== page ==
There was another brief moment or two, a Diego Llorente snap shot from the edge of the area after the hosts won a corner about the height of it, but Chelsea were very comfortable and far more dangerous when they had the ball.

An elite side playing nice football and finding space needed no assistance and yet once again Leeds obliged, James hurtling into Kovačić in such an uncontrolled, dangerous manner that it gave Anthony Taylor a decision to make. A moment's pause was all the referee needed to reach for his red card and for the second time in as many games 10 men were left staring down the barrel of a defeat.

The character of this side has shown itself time and again but just when leadership is needed more than ever, senior players are losing themselves in tense, pressured moments that lead only to more pressure and more tension for those left to pick up the pieces. Ayling has played 500 games. James cost £25m and has upwards of 30 international caps. Better can be expected and though Marsch is opting not to criticise them in public, the rest of the squad need to be told in no uncertain terms that the club can ill afford any more indiscipline.

The head loss afflicting Marsch's men was not restricted to James - Phillips was soon lunging into a bad one on Christian Pulisic and that was after the game had been stopped for several minutes to allow medics to treat an away fan.

For Chelsea composure was easy, even if Kovačić limped off, because the rest of the first half was a stroll, the offside flag twice coming between them and a second. For Leeds, quite incredibly, it managed to get even worse. Harrison failed to recover from a knock picked up in a collision with James and had to be replaced by Junior Firpo.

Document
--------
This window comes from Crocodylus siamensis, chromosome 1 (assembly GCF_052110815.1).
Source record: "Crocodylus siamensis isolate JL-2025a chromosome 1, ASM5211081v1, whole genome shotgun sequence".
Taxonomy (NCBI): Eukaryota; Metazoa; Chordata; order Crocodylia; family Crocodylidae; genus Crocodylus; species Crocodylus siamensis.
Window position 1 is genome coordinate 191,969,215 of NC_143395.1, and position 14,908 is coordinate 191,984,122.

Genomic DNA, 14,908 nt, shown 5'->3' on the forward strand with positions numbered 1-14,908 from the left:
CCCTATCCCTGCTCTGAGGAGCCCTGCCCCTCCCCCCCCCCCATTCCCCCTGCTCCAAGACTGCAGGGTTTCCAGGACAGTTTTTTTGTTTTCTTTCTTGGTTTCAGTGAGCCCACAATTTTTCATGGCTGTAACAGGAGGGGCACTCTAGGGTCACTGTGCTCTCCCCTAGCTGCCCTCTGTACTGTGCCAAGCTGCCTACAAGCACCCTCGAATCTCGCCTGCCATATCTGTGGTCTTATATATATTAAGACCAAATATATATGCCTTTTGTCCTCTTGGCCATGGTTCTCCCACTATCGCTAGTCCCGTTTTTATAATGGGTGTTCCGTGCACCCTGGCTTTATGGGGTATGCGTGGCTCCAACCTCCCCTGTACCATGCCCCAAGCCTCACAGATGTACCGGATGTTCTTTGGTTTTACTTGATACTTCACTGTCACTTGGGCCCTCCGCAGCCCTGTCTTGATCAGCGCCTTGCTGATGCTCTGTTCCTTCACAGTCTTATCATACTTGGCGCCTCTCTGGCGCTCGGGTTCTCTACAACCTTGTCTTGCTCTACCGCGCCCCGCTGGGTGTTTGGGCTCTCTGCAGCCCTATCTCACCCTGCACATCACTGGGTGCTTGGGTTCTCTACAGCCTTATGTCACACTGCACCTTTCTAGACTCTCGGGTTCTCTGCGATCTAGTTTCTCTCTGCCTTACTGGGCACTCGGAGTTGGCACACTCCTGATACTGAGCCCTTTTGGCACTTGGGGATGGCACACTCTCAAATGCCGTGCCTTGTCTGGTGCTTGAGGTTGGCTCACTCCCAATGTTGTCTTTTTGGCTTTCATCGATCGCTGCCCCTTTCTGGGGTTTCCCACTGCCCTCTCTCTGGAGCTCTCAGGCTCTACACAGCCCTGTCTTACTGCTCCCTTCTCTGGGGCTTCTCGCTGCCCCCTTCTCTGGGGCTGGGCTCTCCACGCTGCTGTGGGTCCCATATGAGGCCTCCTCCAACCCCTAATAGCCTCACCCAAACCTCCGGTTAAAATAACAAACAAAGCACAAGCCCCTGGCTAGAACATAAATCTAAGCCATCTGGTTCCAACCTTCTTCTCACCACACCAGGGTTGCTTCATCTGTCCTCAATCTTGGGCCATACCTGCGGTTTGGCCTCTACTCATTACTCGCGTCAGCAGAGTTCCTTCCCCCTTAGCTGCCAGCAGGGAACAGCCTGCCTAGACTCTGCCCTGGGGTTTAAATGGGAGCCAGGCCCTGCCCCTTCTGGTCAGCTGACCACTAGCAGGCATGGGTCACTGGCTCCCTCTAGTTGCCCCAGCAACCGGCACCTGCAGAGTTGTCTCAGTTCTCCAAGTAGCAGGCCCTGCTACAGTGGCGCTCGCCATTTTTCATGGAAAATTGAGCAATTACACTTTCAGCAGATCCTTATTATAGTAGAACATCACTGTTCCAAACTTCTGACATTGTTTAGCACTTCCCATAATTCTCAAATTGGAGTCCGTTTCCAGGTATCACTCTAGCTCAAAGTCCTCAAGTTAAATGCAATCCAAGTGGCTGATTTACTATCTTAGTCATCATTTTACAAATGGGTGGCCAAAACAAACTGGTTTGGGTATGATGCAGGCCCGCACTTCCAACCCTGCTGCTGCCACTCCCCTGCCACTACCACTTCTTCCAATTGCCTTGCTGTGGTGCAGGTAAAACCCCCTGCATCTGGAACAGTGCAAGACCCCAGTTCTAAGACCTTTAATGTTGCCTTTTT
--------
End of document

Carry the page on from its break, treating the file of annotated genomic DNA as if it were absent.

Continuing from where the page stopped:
The shell shocked looks on the faces of the Leeds players as they emerged from the tunnel for the second half said it all and the opening minutes did little to suggest there would be a shock result.

It remained an arduous task for the Whites to get the ball, let alone progress it forward, and Chelsea eased into a two-goal lead when Jorginho sprang forward into acres of space to keep a move flowing, Pulisic providing the cool finish.

That further sapped Elland Road of its energy and it got no easier for the home fans, forced to endure further one-way traffic as Pulisic and Romelu Lukaku whistled shots just past the post.

With 20 minutes remaining Leeds did at least muster something in the way of an attack - Rodrigo fed Firpo and his cross was headed over by Raphinha - but the ball kept coming back at them and legs began to tire. The team once feted for their endless energy were wilting.

At least it couldn't get any worse, could it? Well that's a theory Leeds have been stress testing all season and the sight of Raphinha stretching his right leg and asking for treatment was the affirmative answer no one wanted.

The Brazilian came off, Joe Gelhardt came on and Chelsea poured on the salt, Lukaku adding a third despite the sliding, diving, despairing white shirts in his path.

For many that was the cue to depart Elland Road and for others it was the cue to sing even louder. They know they're needed and that there is still a chance. There is always a chance, in football, until mathematics no longer offers hope. Right now, it's still possible and Leeds are still being backed to the hilt by fans who are clinging to hope, no matter how slim or faint. They hope for a rabbit of a performance, pulled from a hat, against Brighton. They hope for goals, even if just one from open play looks so far from Leeds' grasp. They hope to see a clear plan in action. They hope for Burnley to slip up not once, not twice but thrice. They will hope, to the bitter end. The hope is that it doesn't come on Sunday.